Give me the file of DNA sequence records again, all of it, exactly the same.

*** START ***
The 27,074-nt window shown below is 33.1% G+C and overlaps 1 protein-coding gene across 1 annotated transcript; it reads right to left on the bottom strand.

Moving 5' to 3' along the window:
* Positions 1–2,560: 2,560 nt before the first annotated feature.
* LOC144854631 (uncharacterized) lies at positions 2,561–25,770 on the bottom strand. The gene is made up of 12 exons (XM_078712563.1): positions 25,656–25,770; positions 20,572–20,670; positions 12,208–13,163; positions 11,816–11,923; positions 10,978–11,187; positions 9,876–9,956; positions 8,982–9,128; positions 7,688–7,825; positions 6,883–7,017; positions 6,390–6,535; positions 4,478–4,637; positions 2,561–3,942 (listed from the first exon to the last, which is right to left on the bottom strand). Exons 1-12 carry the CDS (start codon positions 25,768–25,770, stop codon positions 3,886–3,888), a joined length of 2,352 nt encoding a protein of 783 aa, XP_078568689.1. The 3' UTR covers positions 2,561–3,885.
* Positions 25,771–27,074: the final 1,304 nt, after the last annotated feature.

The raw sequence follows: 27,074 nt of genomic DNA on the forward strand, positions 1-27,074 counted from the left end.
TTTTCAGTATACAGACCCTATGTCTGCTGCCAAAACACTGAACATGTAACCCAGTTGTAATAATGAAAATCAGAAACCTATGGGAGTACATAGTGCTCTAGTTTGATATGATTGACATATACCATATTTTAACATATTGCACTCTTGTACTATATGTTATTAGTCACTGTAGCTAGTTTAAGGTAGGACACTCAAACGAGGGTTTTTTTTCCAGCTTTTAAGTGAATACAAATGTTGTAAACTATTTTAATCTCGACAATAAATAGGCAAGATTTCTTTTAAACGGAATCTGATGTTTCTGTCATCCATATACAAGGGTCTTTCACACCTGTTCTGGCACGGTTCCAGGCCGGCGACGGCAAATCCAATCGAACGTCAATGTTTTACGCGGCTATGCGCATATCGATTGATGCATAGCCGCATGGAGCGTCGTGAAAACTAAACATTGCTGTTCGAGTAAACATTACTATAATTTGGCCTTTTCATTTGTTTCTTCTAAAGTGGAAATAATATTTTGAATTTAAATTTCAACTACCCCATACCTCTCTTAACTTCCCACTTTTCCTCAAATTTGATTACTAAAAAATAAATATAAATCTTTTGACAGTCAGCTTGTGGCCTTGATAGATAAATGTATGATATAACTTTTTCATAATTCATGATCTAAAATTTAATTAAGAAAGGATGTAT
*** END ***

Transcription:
The 27,074-nt window shown below is 33.1% G+C and overlaps 1 protein-coding gene across 1 annotated transcript; it reads right to left on the bottom strand.

Moving 5' to 3' along the window:
* Positions 1–2,560: 2,560 nt before the first annotated feature.
* LOC144854631 (uncharacterized) lies at positions 2,561–25,770 on the bottom strand. The gene is made up of 12 exons (XM_078712563.1): positions 25,656–25,770; positions 20,572–20,670; positions 12,208–13,163; positions 11,816–11,923; positions 10,978–11,187; positions 9,876–9,956; positions 8,982–9,128; positions 7,688–7,825; positions 6,883–7,017; positions 6,390–6,535; positions 4,478–4,637; positions 2,561–3,942 (listed from the first exon to the last, which is right to left on the bottom strand). Exons 1-12 carry the CDS (start codon positions 25,768–25,770, stop codon positions 3,886–3,888), a joined length of 2,352 nt encoding a protein of 783 aa, XP_078568689.1. The 3' UTR covers positions 2,561–3,885.
* Positions 25,771–27,074: the final 1,304 nt, after the last annotated feature.

The raw sequence follows: 27,074 nt of genomic DNA on the forward strand, positions 1-27,074 counted from the left end.
TTTTCAGTATACAGACCCTATGTCTGCTGCCAAAACACTGAACATGTAACCCAGTTGTAATAATGAAAATCAGAAACCTATGGGAGTACATAGTGCTCTAGTTTGATATGATTGACATATACCATATTTTAACATATTGCACTCTTGTACTATATGTTATTAGTCACTGTAGCTAGTTTAAGGTAGGACACTCAAACGAGGGTTTTTTTTCCAGCTTTTAAGTGAATACAAATGTTGTAAACTATTTTAATCTCGACAATAAATAGGCAAGATTTCTTTTAAACGGAATCTGATGTTTCTGTCATCCATATACAAGGGTCTTTCACACCTGTTCTGGCACGGTTCCAGGCCGGCGACGGCAAATCCAATCGAACGTCAATGTTTTACGCGGCTATGCGCATATCGATTGATGCATAGCCGCATGGAGCGTCGTGAAAACTAAACATTGCTGTTCGAGTAAACATTACTATAATTTGGCCTTTTCATTTGTTTCTTCTAAAGTGGAAATAATATTTTGAATTTAAATTTCAACTACCCCATACCTCTCTTAACTTCCCACTTTTCCTCAAATTTGATTACTAAAAAATAAATATAAATCTTTTGACAGTCAGCTTGTGGCCTTGATAGATAAATGTATGATATAACTTTTTCATAATTCATGATCTAAAATTTAATTAAGAAAGGATGTAT